A few weeks ago when I made some posts on aesthetics and entertainment v. art, I suggested that the issue of what the artwork is “saying” is of importance. Some folks at other blogs rightly pointed out that too much self-consciousness leads to polemic and hackneyed writing, but wrongly assumed I was advocating self-consciousness. I never begin a novel with an idea of a message I want to communicate—if I did, I’d write an essay.

(This is one danger of blogging—if you don’t cover all your bases, people will assume the entirety of your position has been laid out, when in fact it’s just a fragmented thought.)

With this misunderstanding in mind, I came across this interesting interview over at Frank, with Duff Brenna and David Applefield. It’s been nicely broken into thematic sections, and “The Role of Intuition” is particularly apropos.

One thing I love about writing novels is that you cannot control everything. When faced with 100,000 words, the mind balks at holding onto it all. And so, intuition, or the unconscious, necessarily takes over. At the end of a book, I’m always deliriously surprised to find connections, motifs, themes and, yes, messages, in it I was never aware of.

For example, around February I sent in the manuscript of the book that’s coming out next year. My editor’s reaction was briefly perplexed. “It’s strange,” she said, “after the previous 3 books about individuals being controlled by the political world, this one seems to be saying, The political doesn’t matter.”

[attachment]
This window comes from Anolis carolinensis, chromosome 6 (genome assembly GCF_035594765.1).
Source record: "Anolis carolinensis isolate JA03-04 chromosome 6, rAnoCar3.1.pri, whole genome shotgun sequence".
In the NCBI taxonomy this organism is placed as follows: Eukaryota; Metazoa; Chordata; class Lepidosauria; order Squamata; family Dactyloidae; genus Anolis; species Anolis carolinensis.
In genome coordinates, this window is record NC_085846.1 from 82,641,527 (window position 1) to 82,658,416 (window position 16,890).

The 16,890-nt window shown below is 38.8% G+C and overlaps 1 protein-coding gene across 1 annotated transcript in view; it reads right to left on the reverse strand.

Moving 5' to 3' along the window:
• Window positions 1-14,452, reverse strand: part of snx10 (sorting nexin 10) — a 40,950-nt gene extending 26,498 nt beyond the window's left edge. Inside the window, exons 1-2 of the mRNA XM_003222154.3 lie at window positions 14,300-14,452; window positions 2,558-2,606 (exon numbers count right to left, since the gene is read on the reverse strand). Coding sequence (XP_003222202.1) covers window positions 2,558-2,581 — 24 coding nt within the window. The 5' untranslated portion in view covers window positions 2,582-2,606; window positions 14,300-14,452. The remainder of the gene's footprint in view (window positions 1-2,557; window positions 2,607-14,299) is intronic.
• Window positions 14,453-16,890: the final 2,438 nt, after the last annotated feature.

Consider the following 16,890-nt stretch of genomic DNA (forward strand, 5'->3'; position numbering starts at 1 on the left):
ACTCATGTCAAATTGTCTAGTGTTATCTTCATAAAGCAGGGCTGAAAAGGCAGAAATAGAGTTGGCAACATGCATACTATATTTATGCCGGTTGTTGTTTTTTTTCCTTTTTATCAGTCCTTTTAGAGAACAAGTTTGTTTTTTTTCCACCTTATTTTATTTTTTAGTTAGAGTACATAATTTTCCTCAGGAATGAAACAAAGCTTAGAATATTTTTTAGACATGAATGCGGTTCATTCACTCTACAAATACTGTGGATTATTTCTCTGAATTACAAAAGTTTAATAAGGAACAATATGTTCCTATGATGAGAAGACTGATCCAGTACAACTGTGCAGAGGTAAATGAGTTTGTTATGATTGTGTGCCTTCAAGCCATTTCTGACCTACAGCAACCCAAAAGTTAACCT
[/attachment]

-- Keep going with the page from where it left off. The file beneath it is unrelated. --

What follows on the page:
This surprised me as well, so I went through it again and realized she was, as usual, exactly right. Most importantly, I realized that, in the context of the story, I believed this as well, but never realized I did. And it all fit—the book deals with seventies communism, where the political apparat had become so degenerated and sick in most countries that the “ideals” of the previous decades were just jokes. Only in the very, very last edit did I actually know what my central theme was, and made a couple small edits to focus that theme a little more.

Which then makes all this talk of aesthetics a little moot, because if intuition and unconscious pondering lead to the central themes, then how can anyone claim to understand its inner workings?

Which is then a rhetorical question, because plenty of people make careers assuring us they they do know, and know well. Why? Because there’s a market for it, budding writers want to know. When I entered graduate school I too believed that my published professors had the magic key. For exorbitant tuition fees, I could buy a key that would not only show me how to write well enough to be published, but write well enough to be remembered.

There is no key, and even if there were, I doubt anyone would know what it looked like.

(Originally posted at the Contemporary Nomad)